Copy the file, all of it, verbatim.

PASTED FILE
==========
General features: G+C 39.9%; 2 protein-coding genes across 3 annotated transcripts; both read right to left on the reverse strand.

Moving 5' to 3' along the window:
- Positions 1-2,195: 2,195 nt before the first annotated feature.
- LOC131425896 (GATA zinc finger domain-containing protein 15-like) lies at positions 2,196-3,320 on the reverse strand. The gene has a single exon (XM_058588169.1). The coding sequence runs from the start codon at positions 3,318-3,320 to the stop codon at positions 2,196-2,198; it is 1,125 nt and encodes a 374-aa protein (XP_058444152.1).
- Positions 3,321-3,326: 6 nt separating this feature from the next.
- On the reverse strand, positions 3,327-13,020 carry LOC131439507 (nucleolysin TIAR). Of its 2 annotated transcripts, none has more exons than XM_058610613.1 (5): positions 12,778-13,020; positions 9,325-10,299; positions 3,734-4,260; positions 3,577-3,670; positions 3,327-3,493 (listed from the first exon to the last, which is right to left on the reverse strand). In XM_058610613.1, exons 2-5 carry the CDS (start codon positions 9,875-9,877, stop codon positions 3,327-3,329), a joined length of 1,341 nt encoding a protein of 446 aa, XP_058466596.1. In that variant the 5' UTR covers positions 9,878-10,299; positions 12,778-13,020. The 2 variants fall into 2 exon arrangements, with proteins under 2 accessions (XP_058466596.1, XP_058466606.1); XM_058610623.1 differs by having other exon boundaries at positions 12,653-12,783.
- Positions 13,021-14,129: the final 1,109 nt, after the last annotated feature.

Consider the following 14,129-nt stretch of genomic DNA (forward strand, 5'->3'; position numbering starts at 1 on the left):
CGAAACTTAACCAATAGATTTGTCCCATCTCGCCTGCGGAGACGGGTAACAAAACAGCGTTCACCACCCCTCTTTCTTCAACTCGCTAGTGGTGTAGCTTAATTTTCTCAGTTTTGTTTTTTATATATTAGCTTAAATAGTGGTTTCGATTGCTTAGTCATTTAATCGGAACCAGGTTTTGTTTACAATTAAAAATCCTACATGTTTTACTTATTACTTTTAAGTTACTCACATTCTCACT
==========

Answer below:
General features: G+C 39.9%; 2 protein-coding genes across 3 annotated transcripts; both read right to left on the reverse strand.

Moving 5' to 3' along the window:
- Positions 1-2,195: 2,195 nt before the first annotated feature.
- LOC131425896 (GATA zinc finger domain-containing protein 15-like) lies at positions 2,196-3,320 on the reverse strand. The gene has a single exon (XM_058588169.1). The coding sequence runs from the start codon at positions 3,318-3,320 to the stop codon at positions 2,196-2,198; it is 1,125 nt and encodes a 374-aa protein (XP_058444152.1).
- Positions 3,321-3,326: 6 nt separating this feature from the next.
- On the reverse strand, positions 3,327-13,020 carry LOC131439507 (nucleolysin TIAR). Of its 2 annotated transcripts, none has more exons than XM_058610613.1 (5): positions 12,778-13,020; positions 9,325-10,299; positions 3,734-4,260; positions 3,577-3,670; positions 3,327-3,493 (listed from the first exon to the last, which is right to left on the reverse strand). In XM_058610613.1, exons 2-5 carry the CDS (start codon positions 9,875-9,877, stop codon positions 3,327-3,329), a joined length of 1,341 nt encoding a protein of 446 aa, XP_058466596.1. In that variant the 5' UTR covers positions 9,878-10,299; positions 12,778-13,020. The 2 variants fall into 2 exon arrangements, with proteins under 2 accessions (XP_058466596.1, XP_058466606.1); XM_058610623.1 differs by having other exon boundaries at positions 12,653-12,783.
- Positions 13,021-14,129: the final 1,109 nt, after the last annotated feature.

Consider the following 14,129-nt stretch of genomic DNA (forward strand, 5'->3'; position numbering starts at 1 on the left):
CGAAACTTAACCAATAGATTTGTCCCATCTCGCCTGCGGAGACGGGTAACAAAACAGCGTTCACCACCCCTCTTTCTTCAACTCGCTAGTGGTGTAGCTTAATTTTCTCAGTTTTGTTTTTTATATATTAGCTTAAATAGTGGTTTCGATTGCTTAGTCATTTAATCGGAACCAGGTTTTGTTTACAATTAAAAATCCTACATGTTTTACTTATTACTTTTAAGTTACTCACATTCTCACT